The situation is as follows - five pirates got 50 coins of gold. They must find a way to divide those. The pirates all have different rank from 1 to five. They decide on how to divide the gold in a very simple manner: the pirate with the highest rank offers a way to divide the gold, and then the rest vote for or against his proposal. If the absolute majority is against he is killed and the process starts over with 4 pirates. There are three further assumptions. Firstly, the pirate who offers how to divide the gold wants to get as much gold as possible. Secondly, all the pirates are rational. Thirdly, if a pirate have no reason to vote for or against the proposal, he will vote against it.
A tip: go from the end to the beginning.

The solution is that the first pirate (who has the highest rank) will get 48 coins and the pirates 3 and 5 will each get 1 coin. I don't want to post the full solution, if is obtained by repeating a few simple steps on the situation, so I will just write the beginning of the solution:
Suppose there is only one pirate, he then takes all the gold. If there are two pirates (number 4 and 5), no matter what way to divide the gold the forth will offer the fifth will be always against, because then the forth will die and he will get all the gold. If there are three (3, 4 and 5) then the fifth will be always against and the forth doesn't have a reason to vote for or against (we assume that his life is not important to him), so he will vote against unless he gets something - at least one coin. In this situation, if the third will give him one coin, the forth will vote for him, so the third can keep 49 coins.

Tuesday, October 28, 2008

Politics

The only good thing in politics, in my opinion, is that most of the time it doesn't influence you directly. Unfortunately, this is not the case for me now. The rest of the post is my complains, so feel free not to read it.
First of all, there are elections to the mayor office at Jerusalem at the middle of next month. As of now, I don't even intend to vote because I don't have the time nor the desire to check the information available on the candidates. Also, I will probably be too busy studying anyways. What annoys my most is that for some reason I got a call asking me to help with the election process - to take attendance notes. I have no idea why they called me with this..

Secondly, next week I suppose to start a new semester. However the university already sent letters telling all the students that the semester will not open because the government doesn't give them the money they need. They even included a long list of emails in the letter to where we can send complains. I really doubt that anything will happen to the semester, but who knows...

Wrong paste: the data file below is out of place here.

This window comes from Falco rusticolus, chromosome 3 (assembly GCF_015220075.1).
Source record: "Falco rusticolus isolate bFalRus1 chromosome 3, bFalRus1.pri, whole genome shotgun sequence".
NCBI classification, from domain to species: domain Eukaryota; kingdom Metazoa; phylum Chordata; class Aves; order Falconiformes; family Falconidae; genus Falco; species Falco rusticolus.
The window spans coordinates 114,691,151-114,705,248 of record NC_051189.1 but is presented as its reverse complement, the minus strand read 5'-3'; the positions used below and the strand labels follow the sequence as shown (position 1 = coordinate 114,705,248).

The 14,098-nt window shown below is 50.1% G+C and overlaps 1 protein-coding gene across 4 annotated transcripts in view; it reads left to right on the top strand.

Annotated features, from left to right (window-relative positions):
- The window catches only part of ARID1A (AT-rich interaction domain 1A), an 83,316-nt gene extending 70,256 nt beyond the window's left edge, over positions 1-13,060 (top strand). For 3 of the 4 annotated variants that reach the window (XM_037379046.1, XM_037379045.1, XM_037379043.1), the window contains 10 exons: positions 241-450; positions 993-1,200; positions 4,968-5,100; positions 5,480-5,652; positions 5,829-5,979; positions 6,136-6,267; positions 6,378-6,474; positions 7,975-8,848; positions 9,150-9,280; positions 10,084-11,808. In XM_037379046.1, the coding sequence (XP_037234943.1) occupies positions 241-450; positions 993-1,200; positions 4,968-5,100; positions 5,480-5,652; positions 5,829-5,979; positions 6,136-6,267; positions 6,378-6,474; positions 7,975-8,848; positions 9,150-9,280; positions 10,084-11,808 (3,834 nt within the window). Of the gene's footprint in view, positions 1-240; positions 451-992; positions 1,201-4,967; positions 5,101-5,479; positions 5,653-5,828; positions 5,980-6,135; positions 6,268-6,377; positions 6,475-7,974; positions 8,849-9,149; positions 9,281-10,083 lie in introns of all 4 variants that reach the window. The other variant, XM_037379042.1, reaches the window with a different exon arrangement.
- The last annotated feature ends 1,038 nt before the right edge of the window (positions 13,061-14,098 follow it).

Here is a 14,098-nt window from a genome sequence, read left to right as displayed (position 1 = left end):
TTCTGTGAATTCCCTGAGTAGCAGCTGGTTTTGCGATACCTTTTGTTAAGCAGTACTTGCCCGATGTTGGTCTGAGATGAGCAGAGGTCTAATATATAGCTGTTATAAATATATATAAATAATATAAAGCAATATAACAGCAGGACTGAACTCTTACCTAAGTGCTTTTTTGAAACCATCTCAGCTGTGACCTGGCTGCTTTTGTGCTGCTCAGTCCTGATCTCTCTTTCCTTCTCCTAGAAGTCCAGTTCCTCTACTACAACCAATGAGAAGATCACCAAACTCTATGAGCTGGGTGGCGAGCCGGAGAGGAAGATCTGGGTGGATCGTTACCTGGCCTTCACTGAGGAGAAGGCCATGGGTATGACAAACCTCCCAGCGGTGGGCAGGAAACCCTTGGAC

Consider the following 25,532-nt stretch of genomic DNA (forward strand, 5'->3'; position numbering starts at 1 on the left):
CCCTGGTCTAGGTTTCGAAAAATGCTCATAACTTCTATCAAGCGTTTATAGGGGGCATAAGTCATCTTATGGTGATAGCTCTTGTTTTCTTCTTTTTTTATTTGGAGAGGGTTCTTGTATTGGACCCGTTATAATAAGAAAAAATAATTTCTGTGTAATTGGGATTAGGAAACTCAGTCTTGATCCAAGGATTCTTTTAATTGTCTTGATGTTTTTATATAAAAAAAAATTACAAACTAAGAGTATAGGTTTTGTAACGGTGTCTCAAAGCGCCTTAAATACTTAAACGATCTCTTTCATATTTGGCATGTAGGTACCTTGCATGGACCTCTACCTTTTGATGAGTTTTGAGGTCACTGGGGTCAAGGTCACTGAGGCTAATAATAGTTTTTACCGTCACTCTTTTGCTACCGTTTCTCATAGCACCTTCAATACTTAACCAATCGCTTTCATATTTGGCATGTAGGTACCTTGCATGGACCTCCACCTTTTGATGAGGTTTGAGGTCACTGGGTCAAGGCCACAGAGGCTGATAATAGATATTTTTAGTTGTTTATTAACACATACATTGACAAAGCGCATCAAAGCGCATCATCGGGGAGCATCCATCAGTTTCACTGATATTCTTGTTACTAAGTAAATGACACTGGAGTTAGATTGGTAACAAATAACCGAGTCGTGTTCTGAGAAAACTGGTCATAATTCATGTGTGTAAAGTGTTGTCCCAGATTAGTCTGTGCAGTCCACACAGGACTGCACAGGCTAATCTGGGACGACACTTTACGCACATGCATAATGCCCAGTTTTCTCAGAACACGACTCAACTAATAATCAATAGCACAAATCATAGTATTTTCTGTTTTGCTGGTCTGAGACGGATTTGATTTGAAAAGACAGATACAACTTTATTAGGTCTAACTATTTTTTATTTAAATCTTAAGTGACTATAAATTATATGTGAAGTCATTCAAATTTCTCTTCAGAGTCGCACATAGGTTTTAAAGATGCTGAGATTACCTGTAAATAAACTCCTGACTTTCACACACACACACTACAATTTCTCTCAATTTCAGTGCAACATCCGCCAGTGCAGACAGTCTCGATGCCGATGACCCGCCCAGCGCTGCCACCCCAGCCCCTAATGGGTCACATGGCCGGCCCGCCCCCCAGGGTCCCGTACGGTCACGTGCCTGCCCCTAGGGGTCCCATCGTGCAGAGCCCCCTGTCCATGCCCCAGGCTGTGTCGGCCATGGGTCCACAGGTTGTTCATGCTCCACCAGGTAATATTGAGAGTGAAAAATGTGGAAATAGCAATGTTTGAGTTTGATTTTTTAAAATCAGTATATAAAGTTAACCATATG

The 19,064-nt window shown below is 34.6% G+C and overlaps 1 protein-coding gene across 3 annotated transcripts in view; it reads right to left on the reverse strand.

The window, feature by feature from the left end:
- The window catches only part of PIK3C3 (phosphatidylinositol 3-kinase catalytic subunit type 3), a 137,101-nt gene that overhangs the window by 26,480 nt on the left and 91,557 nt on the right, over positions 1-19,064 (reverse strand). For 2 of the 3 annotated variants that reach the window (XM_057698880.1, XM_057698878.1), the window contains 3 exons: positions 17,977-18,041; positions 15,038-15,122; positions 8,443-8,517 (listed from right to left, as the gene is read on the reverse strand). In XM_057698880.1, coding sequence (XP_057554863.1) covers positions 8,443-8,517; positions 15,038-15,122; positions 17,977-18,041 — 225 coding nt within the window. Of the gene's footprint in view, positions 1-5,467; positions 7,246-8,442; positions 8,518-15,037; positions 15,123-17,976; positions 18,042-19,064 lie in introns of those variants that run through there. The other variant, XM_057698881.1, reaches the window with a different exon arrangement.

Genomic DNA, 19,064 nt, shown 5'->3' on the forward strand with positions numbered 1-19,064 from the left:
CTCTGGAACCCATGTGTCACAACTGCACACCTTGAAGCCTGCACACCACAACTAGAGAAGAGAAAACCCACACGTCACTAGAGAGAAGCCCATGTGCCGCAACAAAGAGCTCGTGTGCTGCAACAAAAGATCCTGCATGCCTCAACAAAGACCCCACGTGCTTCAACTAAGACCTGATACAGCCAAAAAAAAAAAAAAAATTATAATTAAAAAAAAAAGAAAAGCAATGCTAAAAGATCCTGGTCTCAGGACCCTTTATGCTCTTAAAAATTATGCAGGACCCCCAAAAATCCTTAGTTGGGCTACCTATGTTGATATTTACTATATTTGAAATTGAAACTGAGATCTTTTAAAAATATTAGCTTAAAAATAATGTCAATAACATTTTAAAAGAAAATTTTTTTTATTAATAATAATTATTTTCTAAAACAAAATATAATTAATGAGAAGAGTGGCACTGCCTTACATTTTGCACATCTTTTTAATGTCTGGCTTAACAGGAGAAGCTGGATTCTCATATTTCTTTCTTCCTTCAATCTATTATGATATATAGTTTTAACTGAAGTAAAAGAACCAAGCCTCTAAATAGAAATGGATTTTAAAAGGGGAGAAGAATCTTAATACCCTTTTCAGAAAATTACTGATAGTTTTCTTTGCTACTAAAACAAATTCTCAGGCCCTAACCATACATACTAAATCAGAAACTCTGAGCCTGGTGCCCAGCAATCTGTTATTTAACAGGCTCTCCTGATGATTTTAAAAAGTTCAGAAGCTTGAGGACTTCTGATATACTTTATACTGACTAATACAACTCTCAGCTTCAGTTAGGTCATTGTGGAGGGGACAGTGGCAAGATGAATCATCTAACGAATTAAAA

Thirdly, due to government policies and economical crisis the apartments in Jerusalem are rather expensive now, and my family and I are currently looking for a new apartment. Horrible timing... I certainly hope that we will find something soon.

On a somewhat brighter note, here are link to some political jokes I found:

Two political candidates were having a hot debate. Finally one of
them jumped up and yelled at the other: "What about the powerful
interests that control you?"

The other guy screamed back, "You leave my wife out of this."


Found this one here, follow the link for more.
Also check the Circle vs. Square webcomic, its author did an excellent job making fun of politics without insulting anybody.

Tuesday, October 21, 2008

Free Books

I found today a fairly large collection of books in pdf format. The books cover a lot of subject, but there are also a few books about programing and math. If you are interested follow the link.

Friday, October 17, 2008

Series Part 4

Unlike the previous posts on this subject, in this post instead of talking about the subject in general I will just fully solve one rather nontrivial problem. The problem is to find the formula for the n-th term of the Fibonacci progression.

The Fibonacci progression is a progression defined by the following relation:

a(1)=a(2)=1, a(n)=a(n-1)+a(n-2)

It is of course possible to find any term in the progression by simple calculations, but buy using this relation we are required to calculate all the terms which come before the one we want to know. It turn out that for high values of n this task is not practical even for a computer.

To find the formula we will need to use linear algebra. Firstly, lets define a group of progressions which we will call generalized Fibonacci progressions. Those are all the progressions that follow the recursive rule, but the first terms are allowed to be any numbers. Now, lets look on the vector space of all infinite progressions. Obviously, the generalized Fibonacci progressions belong to this space. Moreover they form a subspace of dimension two in the vector space.
The last sentence requires a proof - all we need to show is that the group of the generalized Fibonacci progressions is closed under multiplication and addition. We will take two such series, a(n) and b(n) and a scalar r:

a(n)=a(n-1)+a(n-2)
g(n)=ra(n)=ra(n-1)+ra(n-2)=g(n-1)+g(n-2)

Thus, g(n) is also a generalized Fibonacci progression, and we proved that the group is closed to multiplication.

c(n)=a(n)+b(n)=[a(n-1)+a(n-2)]+[b(n-1)+b(n-2)]
c(n)=a(n-1)+b(n-1)+a(n-2)+b(n-2)=c(n-1)+c(n-2)

The only thing we need to prove is that the dimension is two. To do this it is enough to show that there is a basis for this subspace that has two vectors in it. This is simple, the basis is the two progressions a(n)=1,0,... , b(n)=0,1,....